Highlight what you believe the author did really well, what you liked about the book, and your own response to the reading. In other words, what did you learn and how were these readings connected...
Highlight what you believe the author did really well, what you liked about the book, and your own response to the reading. In other words, what did you learn and how were these readings connected to the broader themes on race, gender, class, politics, and sexuality?
With a question such as this one, different approaches can be taken. I would suggest that one of Urrea's most compelling points was to humanize the politicized issue of immigration. Politicians have been able to manipulate the issue of immigration to gin up votes and there has not been a comprehensive, human analysis of the elements that surround immigration policy. In detailing the exact motivations behind why someone, anyone, would trek across "the devil's highway," Urrea illuminates the human condition within the immigration issue. The flawed policy of immigration and the unwillingness for both nations to address the causes such as lack of economic opportunity in villages as well as refusal to invest in the future of people so that they would not be compelled to have to take such unhealthy risks in leaving are topics that Urrea's work addresses. In my mind, this becomes the most compelling point of reference in The Devil's Highway.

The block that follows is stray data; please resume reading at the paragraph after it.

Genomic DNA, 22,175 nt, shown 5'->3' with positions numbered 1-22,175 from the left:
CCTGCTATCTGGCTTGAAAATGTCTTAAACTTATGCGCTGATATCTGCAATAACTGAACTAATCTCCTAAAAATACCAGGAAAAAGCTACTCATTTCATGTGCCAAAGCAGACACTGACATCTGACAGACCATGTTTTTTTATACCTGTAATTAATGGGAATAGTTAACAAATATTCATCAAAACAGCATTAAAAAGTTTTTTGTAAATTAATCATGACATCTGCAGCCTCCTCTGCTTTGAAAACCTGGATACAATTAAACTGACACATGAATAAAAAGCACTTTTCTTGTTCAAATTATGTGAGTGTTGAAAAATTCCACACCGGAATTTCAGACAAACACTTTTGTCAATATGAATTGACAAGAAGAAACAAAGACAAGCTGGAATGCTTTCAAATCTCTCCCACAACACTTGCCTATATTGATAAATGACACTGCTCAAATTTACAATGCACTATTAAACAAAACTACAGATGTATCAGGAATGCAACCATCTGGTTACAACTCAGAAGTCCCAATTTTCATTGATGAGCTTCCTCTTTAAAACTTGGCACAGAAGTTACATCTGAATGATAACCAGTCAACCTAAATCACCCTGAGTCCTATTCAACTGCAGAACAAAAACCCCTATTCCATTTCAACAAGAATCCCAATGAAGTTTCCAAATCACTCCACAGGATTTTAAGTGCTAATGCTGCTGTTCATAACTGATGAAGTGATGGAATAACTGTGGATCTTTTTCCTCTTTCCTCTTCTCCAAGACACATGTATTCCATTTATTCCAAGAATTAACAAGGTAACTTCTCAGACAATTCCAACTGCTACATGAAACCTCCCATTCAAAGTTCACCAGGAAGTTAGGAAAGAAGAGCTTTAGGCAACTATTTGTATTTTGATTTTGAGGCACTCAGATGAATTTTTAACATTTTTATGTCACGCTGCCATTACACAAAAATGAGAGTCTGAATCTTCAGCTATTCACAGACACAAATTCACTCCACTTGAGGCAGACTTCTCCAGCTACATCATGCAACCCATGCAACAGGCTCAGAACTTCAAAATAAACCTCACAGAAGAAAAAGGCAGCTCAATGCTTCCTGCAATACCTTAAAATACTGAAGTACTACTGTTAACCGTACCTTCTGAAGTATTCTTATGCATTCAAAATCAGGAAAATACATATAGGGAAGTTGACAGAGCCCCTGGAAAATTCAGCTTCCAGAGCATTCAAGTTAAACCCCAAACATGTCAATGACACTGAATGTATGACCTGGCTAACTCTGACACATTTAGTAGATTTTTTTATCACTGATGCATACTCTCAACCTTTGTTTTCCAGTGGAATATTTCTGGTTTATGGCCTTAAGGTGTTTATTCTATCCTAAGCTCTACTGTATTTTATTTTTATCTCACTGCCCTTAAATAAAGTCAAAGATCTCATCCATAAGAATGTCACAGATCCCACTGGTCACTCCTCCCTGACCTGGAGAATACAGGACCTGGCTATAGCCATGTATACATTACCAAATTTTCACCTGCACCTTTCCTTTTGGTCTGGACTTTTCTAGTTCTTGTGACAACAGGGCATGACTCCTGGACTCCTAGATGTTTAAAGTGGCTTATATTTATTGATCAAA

In terms of howThe Devil's Highway speaks to the conditions of race, class, gender, politics, and sexuality, Urrea is able to bring out the full force of "the other." "The other" in terms of immigration are the voiceless individuals who live in the shadows. Urrea is able to validate the experience of "the other." In doing so, narratives emerge regarding the immigration debate.The Devil's Highwayis able to explore how there are political and economic interests that cloud the immigration debate, such as how states and businesses benefit from illegal immigration, and how the human trafficking element within immigration goes unchecked. At the same time, Urrea is able to detail the physical difficulty of immigration across "the devil's highway," repudiating the idea that Latinos who come to the United States do so without any implications. It is in this where one sees how issues related to "the other" are validated and authenticated in Urrea's work. Through giving voice to "the other," a more comprehensive view towards immigration is evident. A complex and intricate reality emerges, in contrast to the simplistic political view offered.